Activation of the CXCR2 receptor by CXCL1 triggers signal transduction. Heterotrimeric G proteins, particularly the inhibitory guanine nucleotide regulatory protein (Gαi), are directly activated by CXCR2 [17]. Intracellularly, many proteins bind directly to CXCR2 [18], playing a crucial role in signal transduction, with some signaling pathways operating independently of G proteins.
Activation of CXCR2 by CXCL1 induces cell migration. Among blood cells, neutrophils exhibit the highest expression of CXCR2, making CXCL1 an essential chemoattractant for neutrophils [9][19]. Furthermore, CXCL1 displays mitogenic properties, demonstrated on melanoma cells as one of the chemokine’s first identified properties. As a result, CXCL1 was initially referred to as melanoma growth-stimulatory activity (MGSA) [20].

2. CXCL1 as a Therapeutic Target in Anticancer Therapy of Gastrointestinal Tumors

As described above, CXCL1 plays a significant role in the molecular processes of gastrointestinal tumors. In theory, it is possible to develop anticancer therapy targeting CXCL1. However, the most important receptor for CXCL1 is CXCR2 [9], which is also activated by other CXC chemokines, including CXCL2, CXCL3, CXCL5, CXCL6, CXCL7, and CXCL8. Therefore, a better therapeutic approach would be to target CXCR2 instead of CXCL1, which would block the effects of not only CXCL1 but also the other CXC chemokines listed above.
The most well-known and commonly tested CXCR2 antagonist as an antitumor agent is SB225002 (N-(2-hydroxy-4-nitrophenyl)-N’-(2-bromophenyl)urea) [21]. This compound has demonstrated antitumor activity, reducing the viability of SCC158 and HN30 oral squamous cell carcinoma cell lines [22]. It has also been shown to have no toxicity to the immortalized keratinocyte lineage HaCaT. In addition, SB225002 reduced the proliferation and migration of RBE and SSP25 intrahepatic cholangiocellular carcinoma cell lines in vitro [23]. Moreover, SB225002 inhibited the growth of cholangiocellular carcinoma tumors in mice [23]. However, it should be noted that SB225002 is not only a CXCR2 inhibitor but also binds to β-tubulin [24][25], leading to destabilization of microtubules and antimitotic activity of SB225002.
Additionally being tested are other CXCR2 antagonists that also inhibit CXCR1 activity. CXCL1 only activates CXCR2 at low concentrations, while CXCL8 activates both CXCR1 and CXCR2 at low concentrations [26]. Therefore, the use of dual CXCR1/CXCR2 antagonists allows for the inhibition not only of CXCL1 and other CXCR2 ligands but also of CXCL8. SCH-527123 is one such compound being tested [27][28]. SCH-527123 inhibits the proliferation and migration of colorectal cancer cell lines HCT116 and Caco2 in vitro [29]. SCH-527123 also sensitizes these cells to anticancer drugs, as demonstrated by experiments involving oxaliplatin [29]. In vivo studies in mice have confirmed that SCH-527123 exhibits anticancer activity and sensitizes colorectal cancer cells to oxaliplatin [29].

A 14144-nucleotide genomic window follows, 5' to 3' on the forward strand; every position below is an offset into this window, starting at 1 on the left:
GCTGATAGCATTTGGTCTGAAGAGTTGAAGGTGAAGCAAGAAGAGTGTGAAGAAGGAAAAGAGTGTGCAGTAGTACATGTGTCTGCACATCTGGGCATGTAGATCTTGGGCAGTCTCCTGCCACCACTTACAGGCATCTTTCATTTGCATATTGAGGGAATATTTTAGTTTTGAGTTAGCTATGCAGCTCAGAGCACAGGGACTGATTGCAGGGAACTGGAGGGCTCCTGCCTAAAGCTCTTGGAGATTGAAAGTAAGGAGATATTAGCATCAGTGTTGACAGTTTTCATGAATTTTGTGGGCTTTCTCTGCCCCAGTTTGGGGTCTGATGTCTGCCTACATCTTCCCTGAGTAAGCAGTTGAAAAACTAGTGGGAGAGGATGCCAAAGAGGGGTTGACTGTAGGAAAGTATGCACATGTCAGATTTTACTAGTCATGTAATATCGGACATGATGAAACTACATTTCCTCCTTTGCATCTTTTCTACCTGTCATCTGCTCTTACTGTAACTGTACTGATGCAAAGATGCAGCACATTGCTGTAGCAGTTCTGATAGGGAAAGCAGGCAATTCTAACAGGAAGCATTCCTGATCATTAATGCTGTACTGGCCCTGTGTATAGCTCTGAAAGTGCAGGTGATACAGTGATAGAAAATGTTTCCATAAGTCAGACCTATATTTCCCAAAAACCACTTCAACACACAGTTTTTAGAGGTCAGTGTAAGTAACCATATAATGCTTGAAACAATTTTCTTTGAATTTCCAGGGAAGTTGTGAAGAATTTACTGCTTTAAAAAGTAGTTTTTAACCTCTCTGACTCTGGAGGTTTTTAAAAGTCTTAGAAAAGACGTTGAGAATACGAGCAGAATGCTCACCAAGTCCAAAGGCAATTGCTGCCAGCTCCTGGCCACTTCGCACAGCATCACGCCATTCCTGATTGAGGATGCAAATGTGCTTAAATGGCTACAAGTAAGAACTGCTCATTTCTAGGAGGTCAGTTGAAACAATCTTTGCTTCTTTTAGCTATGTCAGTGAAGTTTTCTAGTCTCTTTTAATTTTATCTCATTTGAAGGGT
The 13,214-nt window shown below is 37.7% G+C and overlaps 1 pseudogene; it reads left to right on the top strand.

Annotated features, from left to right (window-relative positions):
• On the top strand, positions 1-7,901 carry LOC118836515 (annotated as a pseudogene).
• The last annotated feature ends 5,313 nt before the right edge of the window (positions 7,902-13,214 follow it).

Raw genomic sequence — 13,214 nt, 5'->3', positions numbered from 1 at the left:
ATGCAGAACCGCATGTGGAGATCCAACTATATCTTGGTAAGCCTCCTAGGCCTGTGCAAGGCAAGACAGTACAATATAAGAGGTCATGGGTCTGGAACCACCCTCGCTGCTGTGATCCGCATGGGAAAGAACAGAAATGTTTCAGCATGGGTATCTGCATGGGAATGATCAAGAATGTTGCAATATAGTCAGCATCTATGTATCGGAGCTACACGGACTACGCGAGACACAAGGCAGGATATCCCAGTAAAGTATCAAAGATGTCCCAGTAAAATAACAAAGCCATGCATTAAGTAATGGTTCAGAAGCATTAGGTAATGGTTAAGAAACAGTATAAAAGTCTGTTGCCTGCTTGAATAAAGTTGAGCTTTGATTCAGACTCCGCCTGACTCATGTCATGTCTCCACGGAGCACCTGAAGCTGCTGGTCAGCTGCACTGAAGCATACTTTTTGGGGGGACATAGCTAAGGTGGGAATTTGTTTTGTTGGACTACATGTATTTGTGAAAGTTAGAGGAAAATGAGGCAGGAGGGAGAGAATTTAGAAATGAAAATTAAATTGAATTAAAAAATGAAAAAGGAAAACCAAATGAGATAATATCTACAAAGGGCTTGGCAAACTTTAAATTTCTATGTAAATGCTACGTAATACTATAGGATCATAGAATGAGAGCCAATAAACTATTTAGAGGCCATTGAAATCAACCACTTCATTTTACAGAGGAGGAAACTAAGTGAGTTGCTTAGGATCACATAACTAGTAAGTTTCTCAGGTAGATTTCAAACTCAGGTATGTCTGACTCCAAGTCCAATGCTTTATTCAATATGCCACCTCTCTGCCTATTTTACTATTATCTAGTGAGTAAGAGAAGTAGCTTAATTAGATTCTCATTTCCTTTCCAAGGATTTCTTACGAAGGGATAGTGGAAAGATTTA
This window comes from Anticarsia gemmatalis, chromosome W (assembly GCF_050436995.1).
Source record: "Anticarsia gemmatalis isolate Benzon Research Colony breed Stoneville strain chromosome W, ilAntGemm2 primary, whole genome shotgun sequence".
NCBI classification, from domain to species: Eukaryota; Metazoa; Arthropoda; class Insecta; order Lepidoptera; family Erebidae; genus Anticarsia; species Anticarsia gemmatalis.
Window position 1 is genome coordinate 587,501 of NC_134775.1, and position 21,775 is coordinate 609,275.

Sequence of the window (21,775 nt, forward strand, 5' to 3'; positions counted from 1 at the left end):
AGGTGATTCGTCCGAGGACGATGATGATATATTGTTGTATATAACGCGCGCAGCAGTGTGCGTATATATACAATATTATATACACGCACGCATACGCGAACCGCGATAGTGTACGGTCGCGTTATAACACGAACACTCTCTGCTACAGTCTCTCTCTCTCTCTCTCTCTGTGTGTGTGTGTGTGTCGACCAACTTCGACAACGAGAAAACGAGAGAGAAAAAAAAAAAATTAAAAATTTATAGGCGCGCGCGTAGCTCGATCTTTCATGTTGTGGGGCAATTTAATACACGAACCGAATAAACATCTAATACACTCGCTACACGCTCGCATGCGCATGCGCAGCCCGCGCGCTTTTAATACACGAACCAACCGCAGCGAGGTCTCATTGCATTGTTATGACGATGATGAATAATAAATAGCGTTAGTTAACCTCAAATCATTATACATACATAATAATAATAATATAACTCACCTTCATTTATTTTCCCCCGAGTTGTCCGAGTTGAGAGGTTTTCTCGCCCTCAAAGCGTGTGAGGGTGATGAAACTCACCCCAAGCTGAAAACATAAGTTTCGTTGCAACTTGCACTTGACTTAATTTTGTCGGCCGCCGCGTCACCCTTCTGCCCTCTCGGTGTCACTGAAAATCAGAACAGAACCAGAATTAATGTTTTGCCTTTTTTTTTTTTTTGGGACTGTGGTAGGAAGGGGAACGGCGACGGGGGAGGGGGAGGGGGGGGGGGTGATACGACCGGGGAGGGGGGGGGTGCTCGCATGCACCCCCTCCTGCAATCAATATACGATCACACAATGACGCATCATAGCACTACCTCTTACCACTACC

CXCR2 antagonists are currently under investigation in clinical trials as potential therapeutic agents (Table 1). On the ClinicalTrials.gov website (https://clinicaltrials.gov/ct2/home, accessed on 5 May 2023), a search using the receptor name “CXCR2” revealed 29 distinct clinical trials involving CXCR2 antagonists. Additional search results appear when entering the names of specific drugs.
Table 1. CXCR2 inhibitors in selected clinical trials. Source: ClinicalTrials.gov NIH U.S. National Library of Medicine website.
Typically, a particular CXCR2 antagonist is examined for its efficacy in treating a specific group of diseases. For instance, SX-682 is being studied as a potential anticancer agent, while Ladarixin is being explored as a treatment for type 1 diabetes. Danirixin (GSK1325756), on the other hand, is being tested for lung diseases such as COPD and influenza. AZD5069 is under investigation as both an anticancer drug and a treatment for lung diseases such as COPD and asthma. Meanwhile, SB656933 is being examined as a potential therapeutic option for COPD and cystic fibrosis.